Meanwhile in Brick Lane, textile artist Sandra Gilles is working on a new piece that gets her wondering about the girls and women in her neighbourhood and she leaves her young daughter with a friend, but never returns. A few months later, her husband Naz steps out for a couple of hours and disappears. Gemma happens to be
Duncan Kincaid and Gemma James #13

There is a lot of turmoil for Gemma in this book. Tim Cavendish calls her because a friend, Naz, of his has disappeared, just like his wife did three months before. Gemma starts investigating. She falls in love with Naz's daughter Charlotte. The next day she gets a call at work. They found Naz's body. Gemma is so worried about what will happen to Charlotte. The man that was in charge of finding Sandra, Naz's wife, sends the case(Naz's death) to Scotland Yard. We
Clever, engaging plot with a balance of tragedy & satisfying moments of meaningful humanity. The relationships crafted by the author are complex and full of the messiness that even the most committed of friends, family, co-workers , & life partners often create in moments of insecurity, anger, or poor judgement. Because her characters are so "human", the positive, and sometimes very romantic turns of the story don't seem silly or inappropriate in the context of an intense police investig ...more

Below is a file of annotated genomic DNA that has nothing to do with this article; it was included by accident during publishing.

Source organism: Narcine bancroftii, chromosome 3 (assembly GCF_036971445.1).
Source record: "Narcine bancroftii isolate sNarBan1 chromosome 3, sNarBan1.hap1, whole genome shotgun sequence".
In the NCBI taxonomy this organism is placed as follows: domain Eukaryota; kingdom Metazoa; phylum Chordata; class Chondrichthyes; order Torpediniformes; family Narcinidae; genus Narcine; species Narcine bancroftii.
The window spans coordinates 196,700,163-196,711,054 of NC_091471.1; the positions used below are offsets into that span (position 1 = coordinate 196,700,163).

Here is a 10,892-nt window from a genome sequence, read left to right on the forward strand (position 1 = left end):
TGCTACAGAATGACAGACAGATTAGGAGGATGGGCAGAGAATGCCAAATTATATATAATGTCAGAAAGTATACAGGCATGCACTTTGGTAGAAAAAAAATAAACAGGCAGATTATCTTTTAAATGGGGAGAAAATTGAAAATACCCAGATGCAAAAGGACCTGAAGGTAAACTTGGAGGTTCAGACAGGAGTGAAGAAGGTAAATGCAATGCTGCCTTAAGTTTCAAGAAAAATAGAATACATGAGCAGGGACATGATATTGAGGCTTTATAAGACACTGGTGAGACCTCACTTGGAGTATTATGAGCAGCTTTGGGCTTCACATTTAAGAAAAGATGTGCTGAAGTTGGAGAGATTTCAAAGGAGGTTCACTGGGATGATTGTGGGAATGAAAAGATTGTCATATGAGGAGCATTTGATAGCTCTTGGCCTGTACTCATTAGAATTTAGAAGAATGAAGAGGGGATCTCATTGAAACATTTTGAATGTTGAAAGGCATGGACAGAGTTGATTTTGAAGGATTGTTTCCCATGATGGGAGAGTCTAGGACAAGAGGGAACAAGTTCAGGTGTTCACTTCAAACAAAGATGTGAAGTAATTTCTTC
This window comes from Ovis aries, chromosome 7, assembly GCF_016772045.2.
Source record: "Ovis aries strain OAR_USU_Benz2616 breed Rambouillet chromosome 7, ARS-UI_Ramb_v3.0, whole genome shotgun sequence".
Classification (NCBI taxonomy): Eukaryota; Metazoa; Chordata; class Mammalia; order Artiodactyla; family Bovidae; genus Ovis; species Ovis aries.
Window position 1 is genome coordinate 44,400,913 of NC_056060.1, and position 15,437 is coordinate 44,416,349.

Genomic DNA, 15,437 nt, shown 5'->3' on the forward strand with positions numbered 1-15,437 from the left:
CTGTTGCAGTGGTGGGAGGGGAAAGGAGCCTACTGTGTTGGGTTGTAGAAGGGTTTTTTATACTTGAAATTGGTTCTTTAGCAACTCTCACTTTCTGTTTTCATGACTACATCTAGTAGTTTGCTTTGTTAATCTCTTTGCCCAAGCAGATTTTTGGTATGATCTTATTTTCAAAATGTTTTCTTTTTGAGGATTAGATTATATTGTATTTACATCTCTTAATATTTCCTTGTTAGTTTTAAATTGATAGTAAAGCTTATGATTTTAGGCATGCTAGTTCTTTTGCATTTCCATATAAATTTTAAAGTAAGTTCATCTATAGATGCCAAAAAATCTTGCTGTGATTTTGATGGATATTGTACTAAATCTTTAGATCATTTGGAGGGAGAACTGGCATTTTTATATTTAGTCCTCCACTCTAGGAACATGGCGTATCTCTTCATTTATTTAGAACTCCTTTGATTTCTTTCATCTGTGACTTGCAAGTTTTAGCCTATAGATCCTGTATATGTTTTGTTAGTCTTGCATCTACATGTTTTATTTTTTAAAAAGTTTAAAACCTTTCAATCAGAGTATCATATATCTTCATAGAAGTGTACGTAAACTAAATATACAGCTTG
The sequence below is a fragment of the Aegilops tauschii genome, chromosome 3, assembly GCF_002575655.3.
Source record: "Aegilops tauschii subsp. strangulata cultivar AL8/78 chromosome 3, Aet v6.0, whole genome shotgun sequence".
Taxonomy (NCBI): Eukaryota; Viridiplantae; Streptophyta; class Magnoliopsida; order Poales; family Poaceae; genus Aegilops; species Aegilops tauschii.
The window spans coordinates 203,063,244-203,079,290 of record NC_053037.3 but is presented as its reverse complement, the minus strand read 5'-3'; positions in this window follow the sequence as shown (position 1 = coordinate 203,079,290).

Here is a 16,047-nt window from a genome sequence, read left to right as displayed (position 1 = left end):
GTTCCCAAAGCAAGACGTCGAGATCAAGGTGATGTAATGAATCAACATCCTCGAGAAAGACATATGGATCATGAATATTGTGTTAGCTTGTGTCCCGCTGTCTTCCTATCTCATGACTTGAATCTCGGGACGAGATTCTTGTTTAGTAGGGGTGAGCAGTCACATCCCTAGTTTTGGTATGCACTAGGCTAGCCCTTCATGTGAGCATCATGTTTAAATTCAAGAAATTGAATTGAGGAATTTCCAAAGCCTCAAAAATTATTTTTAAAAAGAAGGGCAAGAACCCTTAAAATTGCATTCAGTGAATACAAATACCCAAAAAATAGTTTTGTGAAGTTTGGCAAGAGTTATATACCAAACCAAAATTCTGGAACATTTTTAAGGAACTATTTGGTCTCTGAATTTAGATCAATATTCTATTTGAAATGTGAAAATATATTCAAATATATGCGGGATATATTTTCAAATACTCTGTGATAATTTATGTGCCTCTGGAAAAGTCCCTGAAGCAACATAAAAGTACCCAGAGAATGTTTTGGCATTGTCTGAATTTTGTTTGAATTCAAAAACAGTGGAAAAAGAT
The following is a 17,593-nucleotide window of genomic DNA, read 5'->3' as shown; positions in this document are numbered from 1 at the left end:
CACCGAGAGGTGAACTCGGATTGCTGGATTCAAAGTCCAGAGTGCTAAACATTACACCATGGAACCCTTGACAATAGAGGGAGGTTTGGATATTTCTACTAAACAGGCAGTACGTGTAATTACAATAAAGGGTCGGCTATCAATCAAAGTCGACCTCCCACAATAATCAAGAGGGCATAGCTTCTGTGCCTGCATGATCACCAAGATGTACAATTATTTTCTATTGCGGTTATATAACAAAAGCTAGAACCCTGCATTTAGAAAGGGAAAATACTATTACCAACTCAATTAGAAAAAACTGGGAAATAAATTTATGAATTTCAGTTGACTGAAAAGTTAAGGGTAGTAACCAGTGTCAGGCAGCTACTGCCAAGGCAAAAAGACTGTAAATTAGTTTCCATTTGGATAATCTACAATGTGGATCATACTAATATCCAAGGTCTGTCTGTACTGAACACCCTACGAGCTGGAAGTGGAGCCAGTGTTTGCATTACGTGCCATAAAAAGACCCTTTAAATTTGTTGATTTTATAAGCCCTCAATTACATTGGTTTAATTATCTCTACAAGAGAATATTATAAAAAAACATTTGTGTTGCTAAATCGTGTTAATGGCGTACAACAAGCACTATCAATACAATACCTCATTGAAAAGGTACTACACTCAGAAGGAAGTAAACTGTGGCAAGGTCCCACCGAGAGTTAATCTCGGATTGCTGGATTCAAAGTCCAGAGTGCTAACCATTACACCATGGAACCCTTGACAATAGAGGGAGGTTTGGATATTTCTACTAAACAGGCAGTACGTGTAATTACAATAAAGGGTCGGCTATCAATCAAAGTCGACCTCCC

NECESSARY AS BLOOD reminded me how much I love this series. I don't know why I have waited so long to get back to this series. I will make up for lost time now.
Intricately woven storylines of murder, family illness, wedding prep woes. I like that real life intrudes on the investigations of the murder and disappearance of a couple whose child is left to a possible life in the maw of social services.
Gemma's family wants her and Duncan to have a traditional wedding, she's feeling the stress of ev
Lucy Burdette
The language is lovely, the characters appealing, and the plot complex. Highly recommended.
This series continues to grow on me. Every time I start reading one of Deborah Crombie’s Kincaid & James novels, I promise myself I’m going to take it slow and savor the experience.